The University of Nottingham’s vice-chancellor has announced that he will step down from his post next year.
Sir David Greenaway said that he will retire from the role at the end of September 2017, by which point he will have served the university for 30 years, two-thirds of that time as vice-chancellor, acting vice-chancellor or pro vice-chancellor.
In a statement to staff, he said that the decision “does not reflect any diminishing appetite for or commitment to my job”.
“Far from it. I have the same desire and energy as when I took on the role. But it is time to give more of that energy and commitment back to my family, who have supported my 24/7 lifestyle for so long, and without complaint.”
He added that he would use the next 13 months to see through developments at Nottingham “to ensure my successor has the strongest possible platform on which to drive us forward, together with a superb senior management team, and an outstanding and inspiring university community”.
John Mills, president of council at Nottingham said: “David has made a remarkable contribution not just to our university over many years but to the wider higher education and academic world.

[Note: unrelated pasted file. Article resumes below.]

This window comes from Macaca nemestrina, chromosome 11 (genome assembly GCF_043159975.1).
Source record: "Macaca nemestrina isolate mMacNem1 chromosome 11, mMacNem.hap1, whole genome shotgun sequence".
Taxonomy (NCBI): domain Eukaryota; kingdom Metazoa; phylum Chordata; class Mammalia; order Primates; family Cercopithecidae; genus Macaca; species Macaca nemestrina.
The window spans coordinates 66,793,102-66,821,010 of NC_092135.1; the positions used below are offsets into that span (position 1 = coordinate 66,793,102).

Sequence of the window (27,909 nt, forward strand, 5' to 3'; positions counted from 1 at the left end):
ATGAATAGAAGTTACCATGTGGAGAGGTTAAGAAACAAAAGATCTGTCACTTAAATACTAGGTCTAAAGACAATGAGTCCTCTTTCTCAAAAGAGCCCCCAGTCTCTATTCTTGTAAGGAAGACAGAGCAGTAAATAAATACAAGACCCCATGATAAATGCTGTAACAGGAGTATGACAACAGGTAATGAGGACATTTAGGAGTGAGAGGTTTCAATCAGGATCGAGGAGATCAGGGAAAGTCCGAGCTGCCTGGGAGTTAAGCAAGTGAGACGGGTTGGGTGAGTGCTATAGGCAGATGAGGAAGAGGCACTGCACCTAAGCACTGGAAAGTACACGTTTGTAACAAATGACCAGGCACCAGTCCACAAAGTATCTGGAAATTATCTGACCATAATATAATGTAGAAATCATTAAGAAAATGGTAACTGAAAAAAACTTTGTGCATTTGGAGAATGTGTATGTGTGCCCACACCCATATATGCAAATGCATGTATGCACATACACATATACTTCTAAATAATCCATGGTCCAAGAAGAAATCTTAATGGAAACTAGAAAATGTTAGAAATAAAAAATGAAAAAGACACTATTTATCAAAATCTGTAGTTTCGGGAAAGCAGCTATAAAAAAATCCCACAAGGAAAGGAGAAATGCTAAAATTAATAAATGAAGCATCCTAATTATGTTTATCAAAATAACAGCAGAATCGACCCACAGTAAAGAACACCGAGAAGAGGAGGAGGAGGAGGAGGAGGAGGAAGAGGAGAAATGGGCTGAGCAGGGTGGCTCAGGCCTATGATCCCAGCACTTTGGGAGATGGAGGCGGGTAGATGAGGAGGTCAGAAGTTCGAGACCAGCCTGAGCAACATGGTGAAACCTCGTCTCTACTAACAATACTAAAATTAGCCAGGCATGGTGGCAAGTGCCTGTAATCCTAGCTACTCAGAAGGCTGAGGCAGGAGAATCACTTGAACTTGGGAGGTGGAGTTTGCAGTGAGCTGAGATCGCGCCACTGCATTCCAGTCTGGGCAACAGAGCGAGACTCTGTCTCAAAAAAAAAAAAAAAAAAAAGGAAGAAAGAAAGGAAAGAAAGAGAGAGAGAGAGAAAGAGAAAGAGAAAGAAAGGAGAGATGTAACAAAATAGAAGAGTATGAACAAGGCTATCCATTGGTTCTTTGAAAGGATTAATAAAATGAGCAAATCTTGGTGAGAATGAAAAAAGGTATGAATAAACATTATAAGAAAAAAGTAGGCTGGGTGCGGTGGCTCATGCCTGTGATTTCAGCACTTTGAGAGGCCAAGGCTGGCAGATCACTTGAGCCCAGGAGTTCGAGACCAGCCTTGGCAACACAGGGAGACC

“The University of Nottingham, through its teaching and research, has the ability to transform lives and David's commitment to that has been unrelenting. He has been, and remains, an exemplar of achievement through education."
Sir David, who is 64, has led the university since 2008 and is also a renowned economist.
He was appointed to the university as a professor of economics in 1987 and was subsequently a dean, pro vice-chancellor and founding director of the Leverhulme Centre for Research on Globalisation and Economic Policy.
Earlier this month, along with a team of 12 riders, he completed a 1,400-mile cycle challenge, navigating the four compass points of mainland Britain to raise funds for breast cancer research at the university.
It was the latest in a series of charity cycle rides over the last six years that have covered almost 7,000 miles and helped to raise more than £2.8 million.
Nottingham is one of six universities shortlisted for the Times Higher Education University of the Year award, the winner of which will be unveiled in November.